Recently the US Senate passed a sweeping tax reform plan proposed by the Donald Trump administration, a move that could encourage capital worldwide to flow back to the United States.
Given that, there is growing concern that the US tax reform might have a “spillover effect” on other economies and trigger a stampede of tax cuts around the world in order to avoid massive capital outflows.
As to how Hong Kong should respond to the US tax reform and its implications for the global economy, Financial Secretary Paul Chan Mo-po wrote on his blog earlier this week that we should no doubt be paying close attention to it, but in the meantime we should also keep a cool head, making appropriate judgments.
As he put it, Hong Kong already has a highly competitive tax regime, given the fact that our corporate income tax rate only stands at 16.5 percent, and we don’t impose any tariff on imported goods except for cars, booze, cosmetics and cigarettes, not to mention we also don’t have any capital gains tax.
Reading between the lines, we can tell that our finance chief is very cautious about making any change to Hong Kong’s tax regime at this point.
We agree with his stance. Over the years there have been calls among society for the government to expand the city’s narrow tax base through measures such as introducing capital gains tax and sales tax, as well as raising the current 15 percent standard tax rate in order to boost government revenues.
However, imposing new taxes is always a highly sensitive issue, and may entail huge administrative costs. Besides, as the ripple effect of the US tax reforms is still continuing to unfold, we agree with Chan that it would be in our best interests to stay put over Hong Kong’s tax system, at least in the short run.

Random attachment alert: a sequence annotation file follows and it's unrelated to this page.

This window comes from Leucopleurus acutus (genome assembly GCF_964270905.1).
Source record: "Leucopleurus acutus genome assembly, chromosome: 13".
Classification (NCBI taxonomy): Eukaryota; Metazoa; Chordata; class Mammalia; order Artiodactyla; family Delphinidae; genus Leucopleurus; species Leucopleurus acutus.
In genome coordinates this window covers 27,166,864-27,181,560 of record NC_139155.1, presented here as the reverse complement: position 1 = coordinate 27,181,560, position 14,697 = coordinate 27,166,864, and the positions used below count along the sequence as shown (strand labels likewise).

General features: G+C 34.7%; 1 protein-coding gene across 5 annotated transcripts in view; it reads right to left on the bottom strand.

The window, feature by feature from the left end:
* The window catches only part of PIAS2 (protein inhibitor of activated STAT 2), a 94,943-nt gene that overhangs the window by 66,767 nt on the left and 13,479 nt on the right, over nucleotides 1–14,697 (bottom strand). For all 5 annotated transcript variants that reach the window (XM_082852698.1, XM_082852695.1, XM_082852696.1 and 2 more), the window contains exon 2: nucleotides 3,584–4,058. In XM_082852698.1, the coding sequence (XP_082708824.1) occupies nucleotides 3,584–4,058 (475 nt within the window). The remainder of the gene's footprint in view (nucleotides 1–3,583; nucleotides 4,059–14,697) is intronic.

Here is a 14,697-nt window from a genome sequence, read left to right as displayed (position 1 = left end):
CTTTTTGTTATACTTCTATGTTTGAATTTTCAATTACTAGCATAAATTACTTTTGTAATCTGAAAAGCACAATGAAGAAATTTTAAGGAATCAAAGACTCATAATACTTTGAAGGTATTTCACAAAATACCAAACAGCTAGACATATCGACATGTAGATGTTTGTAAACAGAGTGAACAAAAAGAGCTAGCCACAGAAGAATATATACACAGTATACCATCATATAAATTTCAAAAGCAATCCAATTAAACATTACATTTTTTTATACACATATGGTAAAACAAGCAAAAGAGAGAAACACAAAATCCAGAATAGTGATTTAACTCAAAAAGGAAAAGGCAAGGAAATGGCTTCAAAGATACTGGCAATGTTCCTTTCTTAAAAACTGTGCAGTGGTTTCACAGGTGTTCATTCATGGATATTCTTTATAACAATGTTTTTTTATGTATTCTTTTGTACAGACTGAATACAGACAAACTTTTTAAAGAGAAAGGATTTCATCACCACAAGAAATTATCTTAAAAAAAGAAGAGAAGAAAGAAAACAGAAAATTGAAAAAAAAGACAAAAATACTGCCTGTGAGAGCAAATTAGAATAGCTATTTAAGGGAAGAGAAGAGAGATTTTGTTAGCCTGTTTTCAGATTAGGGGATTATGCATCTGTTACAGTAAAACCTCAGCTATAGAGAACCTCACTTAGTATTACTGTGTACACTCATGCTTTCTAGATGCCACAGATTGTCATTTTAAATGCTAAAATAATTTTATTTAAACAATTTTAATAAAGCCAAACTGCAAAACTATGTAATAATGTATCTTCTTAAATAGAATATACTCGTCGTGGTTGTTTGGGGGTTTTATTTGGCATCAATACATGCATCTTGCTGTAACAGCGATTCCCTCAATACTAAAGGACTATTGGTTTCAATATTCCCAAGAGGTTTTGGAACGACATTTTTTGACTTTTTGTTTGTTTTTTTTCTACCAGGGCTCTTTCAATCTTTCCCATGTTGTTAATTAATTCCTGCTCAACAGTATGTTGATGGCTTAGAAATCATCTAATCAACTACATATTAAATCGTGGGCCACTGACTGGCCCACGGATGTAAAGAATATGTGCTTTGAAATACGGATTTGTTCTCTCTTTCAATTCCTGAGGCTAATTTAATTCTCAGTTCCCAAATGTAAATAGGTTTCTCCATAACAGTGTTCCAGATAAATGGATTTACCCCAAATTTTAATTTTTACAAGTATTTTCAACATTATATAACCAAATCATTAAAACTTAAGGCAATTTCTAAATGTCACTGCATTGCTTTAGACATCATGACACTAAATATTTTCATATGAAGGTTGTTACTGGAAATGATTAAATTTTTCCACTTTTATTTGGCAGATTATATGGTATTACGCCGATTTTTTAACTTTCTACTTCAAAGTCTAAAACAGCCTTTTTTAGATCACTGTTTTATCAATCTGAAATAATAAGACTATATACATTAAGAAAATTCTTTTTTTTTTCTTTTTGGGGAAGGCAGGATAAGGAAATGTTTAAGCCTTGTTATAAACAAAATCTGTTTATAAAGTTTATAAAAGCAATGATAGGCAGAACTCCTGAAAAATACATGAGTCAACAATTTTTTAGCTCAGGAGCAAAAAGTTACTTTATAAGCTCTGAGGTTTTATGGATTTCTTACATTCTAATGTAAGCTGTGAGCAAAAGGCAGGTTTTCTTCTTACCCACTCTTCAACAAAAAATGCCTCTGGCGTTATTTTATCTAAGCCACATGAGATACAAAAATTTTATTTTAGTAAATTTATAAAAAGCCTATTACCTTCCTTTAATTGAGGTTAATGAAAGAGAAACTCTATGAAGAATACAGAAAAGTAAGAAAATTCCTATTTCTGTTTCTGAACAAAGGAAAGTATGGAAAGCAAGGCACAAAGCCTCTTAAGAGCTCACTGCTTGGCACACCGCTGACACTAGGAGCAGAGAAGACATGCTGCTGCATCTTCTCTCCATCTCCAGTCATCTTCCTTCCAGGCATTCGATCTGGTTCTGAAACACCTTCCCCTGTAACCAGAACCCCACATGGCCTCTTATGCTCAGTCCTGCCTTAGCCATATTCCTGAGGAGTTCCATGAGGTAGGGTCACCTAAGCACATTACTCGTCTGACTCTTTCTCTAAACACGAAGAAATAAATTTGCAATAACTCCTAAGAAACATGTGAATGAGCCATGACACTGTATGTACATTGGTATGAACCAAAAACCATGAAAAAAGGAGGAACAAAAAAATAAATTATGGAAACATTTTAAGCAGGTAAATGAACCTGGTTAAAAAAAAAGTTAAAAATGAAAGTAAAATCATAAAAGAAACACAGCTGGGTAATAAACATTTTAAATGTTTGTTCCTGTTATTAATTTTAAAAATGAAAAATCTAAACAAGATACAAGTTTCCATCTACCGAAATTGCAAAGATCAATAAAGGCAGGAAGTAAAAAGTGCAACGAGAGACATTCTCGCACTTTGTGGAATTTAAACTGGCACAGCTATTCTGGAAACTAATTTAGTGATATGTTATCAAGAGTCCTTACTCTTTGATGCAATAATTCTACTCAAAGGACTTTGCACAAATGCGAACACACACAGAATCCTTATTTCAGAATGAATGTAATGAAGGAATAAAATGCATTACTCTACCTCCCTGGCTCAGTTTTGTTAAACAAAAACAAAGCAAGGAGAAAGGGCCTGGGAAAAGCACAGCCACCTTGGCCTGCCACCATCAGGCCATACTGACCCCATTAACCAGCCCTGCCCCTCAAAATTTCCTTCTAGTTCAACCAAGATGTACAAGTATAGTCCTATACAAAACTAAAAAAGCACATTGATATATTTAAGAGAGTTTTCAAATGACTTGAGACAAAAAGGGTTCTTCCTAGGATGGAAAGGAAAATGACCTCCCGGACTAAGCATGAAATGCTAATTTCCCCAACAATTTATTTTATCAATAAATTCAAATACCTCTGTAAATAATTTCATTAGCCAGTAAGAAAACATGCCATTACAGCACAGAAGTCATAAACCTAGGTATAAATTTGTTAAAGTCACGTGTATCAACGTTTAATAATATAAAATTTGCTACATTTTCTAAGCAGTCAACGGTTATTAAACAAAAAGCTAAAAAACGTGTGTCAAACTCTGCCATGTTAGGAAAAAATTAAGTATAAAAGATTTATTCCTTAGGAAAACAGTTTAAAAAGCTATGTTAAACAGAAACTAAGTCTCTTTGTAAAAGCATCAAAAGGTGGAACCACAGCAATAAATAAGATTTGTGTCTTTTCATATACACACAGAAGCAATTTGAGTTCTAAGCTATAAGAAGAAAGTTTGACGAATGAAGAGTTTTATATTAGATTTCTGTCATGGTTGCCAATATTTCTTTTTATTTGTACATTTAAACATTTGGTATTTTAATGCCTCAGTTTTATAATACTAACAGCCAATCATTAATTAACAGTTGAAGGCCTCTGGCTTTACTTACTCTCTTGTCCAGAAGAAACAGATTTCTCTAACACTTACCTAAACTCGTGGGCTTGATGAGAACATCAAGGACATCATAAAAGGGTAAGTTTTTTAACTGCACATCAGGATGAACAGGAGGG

Meanwhile, as the Hong Kong government is flooded with surplus, there are also calls among the populists for the administration to offer cash handouts.
We believe the current administration is unlikely to meet that demand for juicy cash handouts. We agree that cash handouts are nothing more than quick fix, and can hardly serve as a long-term solution to Hong Kong’s social problems such as the widening poverty gap.
Instead, we believe the government should spend the money on education and ensure that social welfare benefits are directed to those who are truly in need. It should also spend the money on innovation and technology, creating jobs and promoting an innovation and technology driven economy.
An old Chinese saying goes: teaching one how to fish is better than just giving him a fish. We believe investing in policy initiatives that can benefit society in the long run, like diminishing the poverty gap, is always better than just handing out cash to people.
This article appeared in the Hong Kong Economic Journal on Dec 11
Translation by Alan Lee
[Chinese version 中文版]
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